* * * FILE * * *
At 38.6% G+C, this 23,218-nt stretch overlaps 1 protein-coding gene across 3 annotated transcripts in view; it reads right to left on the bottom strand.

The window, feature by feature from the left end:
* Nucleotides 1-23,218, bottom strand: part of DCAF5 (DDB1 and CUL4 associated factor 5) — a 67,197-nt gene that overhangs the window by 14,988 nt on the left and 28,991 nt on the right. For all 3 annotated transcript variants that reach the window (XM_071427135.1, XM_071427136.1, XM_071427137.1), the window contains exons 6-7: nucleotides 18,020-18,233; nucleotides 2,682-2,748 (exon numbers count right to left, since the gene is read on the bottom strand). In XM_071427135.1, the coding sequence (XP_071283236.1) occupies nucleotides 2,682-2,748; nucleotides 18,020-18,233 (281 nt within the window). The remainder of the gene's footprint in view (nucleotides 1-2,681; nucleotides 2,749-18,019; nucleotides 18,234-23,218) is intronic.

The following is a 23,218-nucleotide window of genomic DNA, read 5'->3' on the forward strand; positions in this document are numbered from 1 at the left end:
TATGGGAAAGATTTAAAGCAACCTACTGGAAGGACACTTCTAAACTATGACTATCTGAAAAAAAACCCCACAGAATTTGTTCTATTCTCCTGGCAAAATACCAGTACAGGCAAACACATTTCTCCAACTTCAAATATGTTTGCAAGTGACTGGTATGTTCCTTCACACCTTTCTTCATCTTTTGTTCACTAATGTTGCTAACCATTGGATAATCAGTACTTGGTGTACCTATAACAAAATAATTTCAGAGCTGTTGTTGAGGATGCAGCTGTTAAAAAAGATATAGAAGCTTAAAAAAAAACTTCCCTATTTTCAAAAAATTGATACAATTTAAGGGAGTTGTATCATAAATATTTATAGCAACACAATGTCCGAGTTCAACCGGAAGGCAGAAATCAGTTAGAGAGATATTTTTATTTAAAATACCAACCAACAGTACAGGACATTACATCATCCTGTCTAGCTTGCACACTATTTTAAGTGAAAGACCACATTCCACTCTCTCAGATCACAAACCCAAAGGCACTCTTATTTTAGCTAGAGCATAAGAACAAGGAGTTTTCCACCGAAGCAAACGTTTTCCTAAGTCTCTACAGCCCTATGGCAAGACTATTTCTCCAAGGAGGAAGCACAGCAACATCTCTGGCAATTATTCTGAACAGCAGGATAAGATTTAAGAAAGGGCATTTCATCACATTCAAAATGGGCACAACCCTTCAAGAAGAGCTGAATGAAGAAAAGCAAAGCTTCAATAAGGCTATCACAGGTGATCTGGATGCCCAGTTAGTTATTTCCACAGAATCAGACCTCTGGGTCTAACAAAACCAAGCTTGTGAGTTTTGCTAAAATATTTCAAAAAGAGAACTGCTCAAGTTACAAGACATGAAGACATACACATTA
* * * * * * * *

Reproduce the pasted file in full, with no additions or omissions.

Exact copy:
At 38.6% G+C, this 23,218-nt stretch overlaps 1 protein-coding gene across 3 annotated transcripts in view; it reads right to left on the bottom strand.

The window, feature by feature from the left end:
* Nucleotides 1-23,218, bottom strand: part of DCAF5 (DDB1 and CUL4 associated factor 5) — a 67,197-nt gene that overhangs the window by 14,988 nt on the left and 28,991 nt on the right. For all 3 annotated transcript variants that reach the window (XM_071427135.1, XM_071427136.1, XM_071427137.1), the window contains exons 6-7: nucleotides 18,020-18,233; nucleotides 2,682-2,748 (exon numbers count right to left, since the gene is read on the bottom strand). In XM_071427135.1, the coding sequence (XP_071283236.1) occupies nucleotides 2,682-2,748; nucleotides 18,020-18,233 (281 nt within the window). The remainder of the gene's footprint in view (nucleotides 1-2,681; nucleotides 2,749-18,019; nucleotides 18,234-23,218) is intronic.

The following is a 23,218-nucleotide window of genomic DNA, read 5'->3' on the forward strand; positions in this document are numbered from 1 at the left end:
TATGGGAAAGATTTAAAGCAACCTACTGGAAGGACACTTCTAAACTATGACTATCTGAAAAAAAACCCCACAGAATTTGTTCTATTCTCCTGGCAAAATACCAGTACAGGCAAACACATTTCTCCAACTTCAAATATGTTTGCAAGTGACTGGTATGTTCCTTCACACCTTTCTTCATCTTTTGTTCACTAATGTTGCTAACCATTGGATAATCAGTACTTGGTGTACCTATAACAAAATAATTTCAGAGCTGTTGTTGAGGATGCAGCTGTTAAAAAAGATATAGAAGCTTAAAAAAAAACTTCCCTATTTTCAAAAAATTGATACAATTTAAGGGAGTTGTATCATAAATATTTATAGCAACACAATGTCCGAGTTCAACCGGAAGGCAGAAATCAGTTAGAGAGATATTTTTATTTAAAATACCAACCAACAGTACAGGACATTACATCATCCTGTCTAGCTTGCACACTATTTTAAGTGAAAGACCACATTCCACTCTCTCAGATCACAAACCCAAAGGCACTCTTATTTTAGCTAGAGCATAAGAACAAGGAGTTTTCCACCGAAGCAAACGTTTTCCTAAGTCTCTACAGCCCTATGGCAAGACTATTTCTCCAAGGAGGAAGCACAGCAACATCTCTGGCAATTATTCTGAACAGCAGGATAAGATTTAAGAAAGGGCATTTCATCACATTCAAAATGGGCACAACCCTTCAAGAAGAGCTGAATGAAGAAAAGCAAAGCTTCAATAAGGCTATCACAGGTGATCTGGATGCCCAGTTAGTTATTTCCACAGAATCAGACCTCTGGGTCTAACAAAACCAAGCTTGTGAGTTTTGCTAAAATATTTCAAAAAGAGAACTGCTCAAGTTACAAGACATGAAGACATACACATTA